In a seminal paper in 1975, Gould proposed that postcanine occlusal area (PCOA) should scale metabolically (0.75) with body mass across mammals. By regressing PCOA against skull length in a small sample of large-bodied herbivorous mammals, Gould provided some marginal support for this hypothesis, which he then extrapolated as a universal scaling law for Mammalia. Since then, many studies have sought to confirm this scaling relationship within a single order and have found equivocal support for Gould's assertion. In part, this may be related to the use of proxies for both PCOA and body mass, small sample sizes, or the influence of a “taxon-level effect,” rendering Gould's scaling “universal” problematic.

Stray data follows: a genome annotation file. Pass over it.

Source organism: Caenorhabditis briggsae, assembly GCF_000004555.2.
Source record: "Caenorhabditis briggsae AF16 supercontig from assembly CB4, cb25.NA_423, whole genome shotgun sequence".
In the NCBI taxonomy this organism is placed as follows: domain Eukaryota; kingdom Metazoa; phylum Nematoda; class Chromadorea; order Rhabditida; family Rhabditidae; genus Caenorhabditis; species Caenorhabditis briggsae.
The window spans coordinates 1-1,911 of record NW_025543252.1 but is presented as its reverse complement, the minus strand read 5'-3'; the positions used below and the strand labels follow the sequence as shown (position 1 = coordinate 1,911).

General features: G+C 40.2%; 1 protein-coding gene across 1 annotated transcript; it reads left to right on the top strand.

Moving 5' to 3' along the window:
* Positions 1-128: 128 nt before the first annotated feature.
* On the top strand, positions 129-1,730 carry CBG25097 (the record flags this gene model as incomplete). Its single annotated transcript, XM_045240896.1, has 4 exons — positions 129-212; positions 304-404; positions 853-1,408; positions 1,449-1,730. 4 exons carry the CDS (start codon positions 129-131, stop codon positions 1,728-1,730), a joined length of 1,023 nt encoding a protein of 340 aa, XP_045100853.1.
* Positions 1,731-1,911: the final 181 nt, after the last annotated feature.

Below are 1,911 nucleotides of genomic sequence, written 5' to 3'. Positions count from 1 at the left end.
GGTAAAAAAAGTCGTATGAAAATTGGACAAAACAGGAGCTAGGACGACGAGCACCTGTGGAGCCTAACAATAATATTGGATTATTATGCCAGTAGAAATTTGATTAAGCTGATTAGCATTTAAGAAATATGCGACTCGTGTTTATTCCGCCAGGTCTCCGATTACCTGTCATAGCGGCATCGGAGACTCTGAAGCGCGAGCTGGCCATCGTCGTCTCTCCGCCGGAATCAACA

Our goal was to test the universality of Gould's prediction and the impact of the taxon-level effect on regressions of tooth size on body mass in a large extant mammalian sample (683 species spanning 14 orders). We tested for the presence of two types of taxon-level effect that may influence the acceptance or rejection of hypothesized scaling coefficients. The hypotheses of both metabolic and isometric scaling can be rejected in Mammalia, but not in all sub-groups therein. The level of data aggregation also influences the interpretation of the scaling relationship. Because the scaling relationship of tooth size to body mass is highly dependent on both the taxonomic level of analysis and the mathematical methods used to organize the data, paleontologists attempting to retrodict body mass from fossilized dental remains must be aware of the effect that sample composition may have on their results.

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